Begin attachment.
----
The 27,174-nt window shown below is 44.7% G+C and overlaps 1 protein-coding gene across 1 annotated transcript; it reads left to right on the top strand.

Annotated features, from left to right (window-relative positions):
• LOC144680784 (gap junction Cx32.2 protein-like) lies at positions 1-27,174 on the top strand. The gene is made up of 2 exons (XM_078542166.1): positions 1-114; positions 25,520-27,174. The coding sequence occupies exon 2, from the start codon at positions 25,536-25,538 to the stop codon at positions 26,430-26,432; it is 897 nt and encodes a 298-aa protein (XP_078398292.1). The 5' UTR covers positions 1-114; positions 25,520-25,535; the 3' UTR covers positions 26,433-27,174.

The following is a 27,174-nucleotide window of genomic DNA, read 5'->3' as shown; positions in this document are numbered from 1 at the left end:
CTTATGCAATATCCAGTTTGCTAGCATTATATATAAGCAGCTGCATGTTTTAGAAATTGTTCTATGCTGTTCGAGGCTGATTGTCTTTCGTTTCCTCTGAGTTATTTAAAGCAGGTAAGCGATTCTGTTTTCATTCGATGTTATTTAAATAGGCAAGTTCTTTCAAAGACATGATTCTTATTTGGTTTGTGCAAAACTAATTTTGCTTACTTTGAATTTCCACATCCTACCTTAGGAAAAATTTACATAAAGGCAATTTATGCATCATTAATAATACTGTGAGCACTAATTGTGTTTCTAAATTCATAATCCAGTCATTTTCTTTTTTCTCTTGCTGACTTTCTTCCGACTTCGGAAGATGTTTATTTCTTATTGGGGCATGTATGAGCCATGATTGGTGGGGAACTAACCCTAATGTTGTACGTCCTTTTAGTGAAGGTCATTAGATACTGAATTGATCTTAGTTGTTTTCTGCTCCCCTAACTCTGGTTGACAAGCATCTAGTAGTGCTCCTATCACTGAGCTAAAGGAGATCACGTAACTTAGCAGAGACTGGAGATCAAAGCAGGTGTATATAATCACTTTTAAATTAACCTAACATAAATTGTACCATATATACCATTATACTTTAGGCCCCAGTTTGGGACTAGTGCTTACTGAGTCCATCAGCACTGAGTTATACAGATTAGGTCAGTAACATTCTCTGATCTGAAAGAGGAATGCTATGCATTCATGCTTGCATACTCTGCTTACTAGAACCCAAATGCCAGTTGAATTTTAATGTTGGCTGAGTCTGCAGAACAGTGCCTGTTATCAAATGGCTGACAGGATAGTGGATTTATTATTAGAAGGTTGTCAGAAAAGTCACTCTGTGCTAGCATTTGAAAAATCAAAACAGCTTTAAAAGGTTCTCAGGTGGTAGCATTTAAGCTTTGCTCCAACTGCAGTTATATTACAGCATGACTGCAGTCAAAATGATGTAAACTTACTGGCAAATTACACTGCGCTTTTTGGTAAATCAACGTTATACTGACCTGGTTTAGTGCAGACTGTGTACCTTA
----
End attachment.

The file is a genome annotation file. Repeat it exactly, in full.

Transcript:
The 27,174-nt window shown below is 44.7% G+C and overlaps 1 protein-coding gene across 1 annotated transcript; it reads left to right on the top strand.

Annotated features, from left to right (window-relative positions):
• LOC144680784 (gap junction Cx32.2 protein-like) lies at positions 1-27,174 on the top strand. The gene is made up of 2 exons (XM_078542166.1): positions 1-114; positions 25,520-27,174. The coding sequence occupies exon 2, from the start codon at positions 25,536-25,538 to the stop codon at positions 26,430-26,432; it is 897 nt and encodes a 298-aa protein (XP_078398292.1). The 5' UTR covers positions 1-114; positions 25,520-25,535; the 3' UTR covers positions 26,433-27,174.

The following is a 27,174-nucleotide window of genomic DNA, read 5'->3' as shown; positions in this document are numbered from 1 at the left end:
CTTATGCAATATCCAGTTTGCTAGCATTATATATAAGCAGCTGCATGTTTTAGAAATTGTTCTATGCTGTTCGAGGCTGATTGTCTTTCGTTTCCTCTGAGTTATTTAAAGCAGGTAAGCGATTCTGTTTTCATTCGATGTTATTTAAATAGGCAAGTTCTTTCAAAGACATGATTCTTATTTGGTTTGTGCAAAACTAATTTTGCTTACTTTGAATTTCCACATCCTACCTTAGGAAAAATTTACATAAAGGCAATTTATGCATCATTAATAATACTGTGAGCACTAATTGTGTTTCTAAATTCATAATCCAGTCATTTTCTTTTTTCTCTTGCTGACTTTCTTCCGACTTCGGAAGATGTTTATTTCTTATTGGGGCATGTATGAGCCATGATTGGTGGGGAACTAACCCTAATGTTGTACGTCCTTTTAGTGAAGGTCATTAGATACTGAATTGATCTTAGTTGTTTTCTGCTCCCCTAACTCTGGTTGACAAGCATCTAGTAGTGCTCCTATCACTGAGCTAAAGGAGATCACGTAACTTAGCAGAGACTGGAGATCAAAGCAGGTGTATATAATCACTTTTAAATTAACCTAACATAAATTGTACCATATATACCATTATACTTTAGGCCCCAGTTTGGGACTAGTGCTTACTGAGTCCATCAGCACTGAGTTATACAGATTAGGTCAGTAACATTCTCTGATCTGAAAGAGGAATGCTATGCATTCATGCTTGCATACTCTGCTTACTAGAACCCAAATGCCAGTTGAATTTTAATGTTGGCTGAGTCTGCAGAACAGTGCCTGTTATCAAATGGCTGACAGGATAGTGGATTTATTATTAGAAGGTTGTCAGAAAAGTCACTCTGTGCTAGCATTTGAAAAATCAAAACAGCTTTAAAAGGTTCTCAGGTGGTAGCATTTAAGCTTTGCTCCAACTGCAGTTATATTACAGCATGACTGCAGTCAAAATGATGTAAACTTACTGGCAAATTACACTGCGCTTTTTGGTAAATCAACGTTATACTGACCTGGTTTAGTGCAGACTGTGTACCTTA